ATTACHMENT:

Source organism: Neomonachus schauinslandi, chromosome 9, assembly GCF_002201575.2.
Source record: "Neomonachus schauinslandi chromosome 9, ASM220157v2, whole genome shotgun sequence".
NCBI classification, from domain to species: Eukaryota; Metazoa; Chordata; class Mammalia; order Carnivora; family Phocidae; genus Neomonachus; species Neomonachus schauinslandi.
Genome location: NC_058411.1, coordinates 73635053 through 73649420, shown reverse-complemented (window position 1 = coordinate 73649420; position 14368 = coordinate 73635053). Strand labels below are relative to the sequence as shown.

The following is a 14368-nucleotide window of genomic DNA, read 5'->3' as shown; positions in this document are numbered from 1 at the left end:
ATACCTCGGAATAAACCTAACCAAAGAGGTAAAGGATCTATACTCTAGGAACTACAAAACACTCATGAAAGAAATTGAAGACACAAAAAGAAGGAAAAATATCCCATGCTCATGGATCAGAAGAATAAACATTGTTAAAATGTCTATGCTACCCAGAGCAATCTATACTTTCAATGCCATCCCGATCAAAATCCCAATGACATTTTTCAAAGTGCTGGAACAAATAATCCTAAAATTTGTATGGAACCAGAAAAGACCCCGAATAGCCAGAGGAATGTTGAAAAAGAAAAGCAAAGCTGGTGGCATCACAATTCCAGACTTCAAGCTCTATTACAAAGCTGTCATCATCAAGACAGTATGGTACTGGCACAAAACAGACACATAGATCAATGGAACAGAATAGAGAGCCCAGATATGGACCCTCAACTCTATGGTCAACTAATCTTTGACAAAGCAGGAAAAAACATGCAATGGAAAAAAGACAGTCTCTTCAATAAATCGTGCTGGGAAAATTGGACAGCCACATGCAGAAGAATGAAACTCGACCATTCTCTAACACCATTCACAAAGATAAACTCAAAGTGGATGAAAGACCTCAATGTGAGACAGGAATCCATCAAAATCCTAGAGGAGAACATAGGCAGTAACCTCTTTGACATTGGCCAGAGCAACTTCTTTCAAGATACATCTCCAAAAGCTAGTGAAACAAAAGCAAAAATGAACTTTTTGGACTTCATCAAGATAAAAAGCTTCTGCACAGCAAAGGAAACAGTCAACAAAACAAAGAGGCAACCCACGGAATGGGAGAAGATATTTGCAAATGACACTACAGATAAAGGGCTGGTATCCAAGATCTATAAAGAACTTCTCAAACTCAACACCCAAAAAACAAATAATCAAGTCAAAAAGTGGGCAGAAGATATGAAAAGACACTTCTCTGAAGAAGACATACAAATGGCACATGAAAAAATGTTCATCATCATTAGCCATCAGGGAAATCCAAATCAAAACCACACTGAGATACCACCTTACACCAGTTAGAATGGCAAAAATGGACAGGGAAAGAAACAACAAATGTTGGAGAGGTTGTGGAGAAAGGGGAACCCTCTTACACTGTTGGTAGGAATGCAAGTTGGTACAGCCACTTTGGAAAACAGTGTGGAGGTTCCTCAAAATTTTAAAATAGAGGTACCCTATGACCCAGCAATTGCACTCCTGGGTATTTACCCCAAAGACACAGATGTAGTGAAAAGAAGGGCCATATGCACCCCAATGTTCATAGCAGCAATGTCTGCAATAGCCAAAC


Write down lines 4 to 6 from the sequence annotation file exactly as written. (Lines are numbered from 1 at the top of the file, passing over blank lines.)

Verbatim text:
Genome location: NC_058411.1, coordinates 73635053 through 73649420, shown reverse-complemented (window position 1 = coordinate 73649420; position 14368 = coordinate 73635053). Strand labels below are relative to the sequence as shown.

The following is a 14368-nucleotide window of genomic DNA, read 5'->3' as shown; positions in this document are numbered from 1 at the left end:
ATACCTCGGAATAAACCTAACCAAAGAGGTAAAGGATCTATACTCTAGGAACTACAAAACACTCATGAAAGAAATTGAAGACACAAAAAGAAGGAAAAATATCCCATGCTCATGGATCAGAAGAATAAACATTGTTAAAATGTCTATGCTACCCAGAGCAATCTATACTTTCAATGCCATCCCGATCAAAATCCCAATGACATTTTTCAAAGTGCTGGAACAAATAATCCTAAAATTTGTATGGAACCAGAAAAGACCCCGAATAGCCAGAGGAATGTTGAAAAAGAAAAGCAAAGCTGGTGGCATCACAATTCCAGACTTCAAGCTCTATTACAAAGCTGTCATCATCAAGACAGTATGGTACTGGCACAAAACAGACACATAGATCAATGGAACAGAATAGAGAGCCCAGATATGGACCCTCAACTCTATGGTCAACTAATCTTTGACAAAGCAGGAAAAAACATGCAATGGAAAAAAGACAGTCTCTTCAATAAATCGTGCTGGGAAAATTGGACAGCCACATGCAGAAGAATGAAACTCGACCATTCTCTAACACCATTCACAAAGATAAACTCAAAGTGGATGAAAGACCTCAATGTGAGACAGGAATCCATCAAAATCCTAGAGGAGAACATAGGCAGTAACCTCTTTGACATTGGCCAGAGCAACTTCTTTCAAGATACATCTCCAAAAGCTAGTGAAACAAAAGCAAAAATGAACTTTTTGGACTTCATCAAGATAAAAAGCTTCTGCACAGCAAAGGAAACAGTCAACAAAACAAAGAGGCAACCCACGGAATGGGAGAAGATATTTGCAAATGACACTACAGATAAAGGGCTGGTATCCAAGATCTATAAAGAACTTCTCAAACTCAACACCCAAAAAACAAATAATCAAGTCAAAAAGTGGGCAGAAGATATGAAAAGACACTTCTCTGAAGAAGACATACAAATGGCACATGAAAAAATGTTCATCATCATTAGCCATCAGGGAAATCCAAATCAAAACCACACTGAGATACCACCTTACACCAGTTAGAATGGCAAAAATGGACAGGGAAAGAAACAACAAATGTTGGAGAGGTTGTGGAGAAAGGGGAACCCTCTTACACTGTTGGTAGGAATGCAAGTTGGTACAGCCACTTTGGAAAACAGTGTGGAGGTTCCTCAAAATTTTAAAATAGAGGTACCCTATGACCCAGCAATTGCACTCCTGGGTATTTACCCCAAAGACACAGATGTAGTGAAAAGAAGGGCCATATGCACCCCAATGTTCATAGCAGCAATGTCTGCAATAGCCAAAC